Huayi 2018: I came at last to the seas by The Theatre Practice (Review)

i-came-at-last-to-the-seas-06.jpg

It is perhaps fitting that the Esplanade’s 2018 Huayi Festival kicked off on Friday (Feb 23) with a local production starring one of Singapore’s largest breakout stars in China of 2017 – Joanna Dong, who placed third in the reality singing contest Sing! China.

Photographer

I came at last to the seas – directed by Kuo Jian Hong, written by Chinese playwright Wu Xi and featuring an international cast – is the homegrown Theatre Practice’s first production of 2018. This is also the first time an entirely new work by a local arts group has been commissioned for the 2,000-seat Esplanade Theatre at the annual Huayi Festival, which is now into its 16th year.

Photographer

Dong’s madcap performance as Dong Dong – the hashtag-spewing food taster who becomes a successful singer after undergoing tongue transplants when she loses her sense of taste – enlivens an otherwise heavy show dealing with such issues as the Chinese diaspora, migration, one’s identity and assimilation.

Photographer

While the homegrown jazz chanteuse has been a regular star in previous Theatre Practice shows, it is to no one’s real surprise that an entire act has been dedicated to showing off her mesmerising vocals, now that she has become quite a household name. She sang at least five songs including classics such as Under The Banyan Tree (Rong Shu Xia) and Rose, Rose I Love You (Mei Gui, Mei Gui Wo Ai Ni) – and even rapped the contemporary S.H.E hit Mandarin Language (Zhong Guo Hua).

Photographer

Yet the distinct contrast in tone between Dong’s act and most of the show – about individuals grappling with deeply personal, introspective issues as they embark on journeys through space and time – makes the act seem quite tenuous, if not forced.

Photographer

The six plotlines in I came at last to the seas can loosely be broken into three categories – the sentimental, the absurdist, and the futuristic. And the script succeeds where it is the most heartfelt.

A blind man named A Fu (played by Taiwanese actor Huang Yu-Ting) leaves his hometown and travels the high seas to Nanyang in a bid to make a better living on the urging of his grandfather. This is well-juxtaposed with a present-day plotline, in which music conductor E-Jun (Hong Kong actor Jason Wang Wei), who has been lambasted for selling out on his Chinese roots in his chase for global fame, is seeking to bring his great grandfather’s ashes home.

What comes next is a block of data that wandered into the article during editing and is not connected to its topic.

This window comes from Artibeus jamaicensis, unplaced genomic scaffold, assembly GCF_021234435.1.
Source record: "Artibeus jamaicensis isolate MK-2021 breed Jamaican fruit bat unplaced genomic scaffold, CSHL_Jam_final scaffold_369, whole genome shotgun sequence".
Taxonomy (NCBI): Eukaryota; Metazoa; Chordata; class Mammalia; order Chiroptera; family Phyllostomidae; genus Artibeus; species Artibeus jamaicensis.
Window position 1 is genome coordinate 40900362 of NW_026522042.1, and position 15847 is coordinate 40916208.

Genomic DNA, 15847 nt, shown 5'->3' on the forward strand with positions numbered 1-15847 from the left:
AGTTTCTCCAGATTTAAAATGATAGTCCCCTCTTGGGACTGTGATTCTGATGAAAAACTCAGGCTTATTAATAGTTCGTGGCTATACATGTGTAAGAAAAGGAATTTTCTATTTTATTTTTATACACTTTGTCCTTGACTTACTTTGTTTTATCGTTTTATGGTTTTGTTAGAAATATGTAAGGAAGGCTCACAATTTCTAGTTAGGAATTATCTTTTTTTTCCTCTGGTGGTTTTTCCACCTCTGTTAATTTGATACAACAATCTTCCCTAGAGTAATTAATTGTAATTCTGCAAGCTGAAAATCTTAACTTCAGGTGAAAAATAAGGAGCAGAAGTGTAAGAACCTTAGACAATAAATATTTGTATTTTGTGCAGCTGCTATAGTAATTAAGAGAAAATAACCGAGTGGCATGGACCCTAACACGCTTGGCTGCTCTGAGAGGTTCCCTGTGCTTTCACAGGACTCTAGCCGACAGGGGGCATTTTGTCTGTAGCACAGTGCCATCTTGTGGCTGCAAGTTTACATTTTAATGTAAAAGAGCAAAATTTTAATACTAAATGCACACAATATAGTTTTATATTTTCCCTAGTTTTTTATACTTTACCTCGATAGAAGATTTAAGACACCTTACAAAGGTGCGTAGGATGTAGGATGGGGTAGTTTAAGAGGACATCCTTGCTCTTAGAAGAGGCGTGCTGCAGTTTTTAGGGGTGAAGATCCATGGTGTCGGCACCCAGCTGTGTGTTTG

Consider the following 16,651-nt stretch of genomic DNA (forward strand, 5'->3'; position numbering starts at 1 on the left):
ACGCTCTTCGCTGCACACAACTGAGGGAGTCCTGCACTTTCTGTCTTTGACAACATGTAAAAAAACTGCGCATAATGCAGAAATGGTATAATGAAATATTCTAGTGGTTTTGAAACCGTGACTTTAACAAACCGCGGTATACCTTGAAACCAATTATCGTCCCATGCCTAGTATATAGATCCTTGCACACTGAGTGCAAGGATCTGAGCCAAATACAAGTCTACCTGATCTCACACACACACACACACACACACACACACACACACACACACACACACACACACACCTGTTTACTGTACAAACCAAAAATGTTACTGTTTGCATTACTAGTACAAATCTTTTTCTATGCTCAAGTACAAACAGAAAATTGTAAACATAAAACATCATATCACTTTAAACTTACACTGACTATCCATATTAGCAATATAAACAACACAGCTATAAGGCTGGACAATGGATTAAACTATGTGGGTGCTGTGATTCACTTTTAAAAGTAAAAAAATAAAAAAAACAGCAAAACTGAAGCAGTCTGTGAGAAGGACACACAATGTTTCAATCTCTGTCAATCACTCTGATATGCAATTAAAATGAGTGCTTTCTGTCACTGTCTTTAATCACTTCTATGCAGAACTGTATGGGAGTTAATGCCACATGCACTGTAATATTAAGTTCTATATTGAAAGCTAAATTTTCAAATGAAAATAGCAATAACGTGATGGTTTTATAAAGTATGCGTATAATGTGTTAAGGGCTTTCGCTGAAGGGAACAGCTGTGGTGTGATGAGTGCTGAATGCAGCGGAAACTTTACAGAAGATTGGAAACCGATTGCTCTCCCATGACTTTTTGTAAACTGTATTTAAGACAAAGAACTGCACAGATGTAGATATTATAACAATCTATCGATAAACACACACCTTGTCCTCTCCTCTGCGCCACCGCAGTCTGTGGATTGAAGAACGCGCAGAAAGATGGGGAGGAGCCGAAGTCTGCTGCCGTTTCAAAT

Photographer

It is, too, fitting that the play deals with machine-human interaction as a harbinger of a robotics-driven future, stripping down mankind’s reliance on technology to a more visceral level. IT serviceman Gong Ye BB (Taiwanese actor Ethan Wei) tries to communicate with machines, while another engineer Madam K (Hong Kong-based Spanish-Taiwanese freelance actress Rosa Maria Velasco) gets too emotionally involved when her company invents a robot that seeks to understand the “Chinese sentiment”.

Photographer

Far less effective are the whimsical plotlines, in which the offbeat entertainment value could not mask a lack of depth in the character arcs. Besides Dong Dong, The Little Prince (Hong Kong actress Fung Wai-Hang) also has an appearance. In this rendition of the character Le Petit Prince, from the famous 1943 book by French writer Antoine de Saint-Exupéry, the prince has fled his home planet together with his sheep, after they are attacked by thorns in an upsurge of the rose population. The prince meets boy artist Curious Nose (Singaporean actor Sugie Phua), who is perenially laughed at for his crooked nose.

Photographer

The show is perhaps best summed up by a line in the Chinese evergreen classic Olive Tree (Gan Lan Shu) by Chyi Yu, which was played as an interlude during a change of set: “Don’t ask me where I’ve come from / My hometown is far away / Why am I wandering, wandering far away, wandering…”

The message – coming at a time of reunions among family and friends – is rich in timeliness, making I came at last to the seas a thought-provoking watch. The show, which was born after more than two years of “intentional play”, and is hopefully the first of more local-led global productions to be staged at the Esplanade Theatre for the Huayi Festival in years to come.

By Walter Sim for Bakchormeeboy

Photos by Jeannie Ho, Courtesy of Esplanade – Theatres on the Bay

Performance attended 23/2/18

I came at last to the seas plays at the Esplanade Theatre as part of Huayi 2018 from 23rd – 24th February. Tickets available from the Esplanade

Advertisements

Leave a Reply

Fill in your details below or click an icon to log in:

WordPress.com Logo

You are commenting using your WordPress.com account. Log Out /  Change )

Google+ photo

You are commenting using your Google+ account. Log Out /  Change )

Twitter picture

You are commenting using your Twitter account. Log Out /  Change )

Facebook photo

You are commenting using your Facebook account. Log Out /  Change )

w

Connecting to %s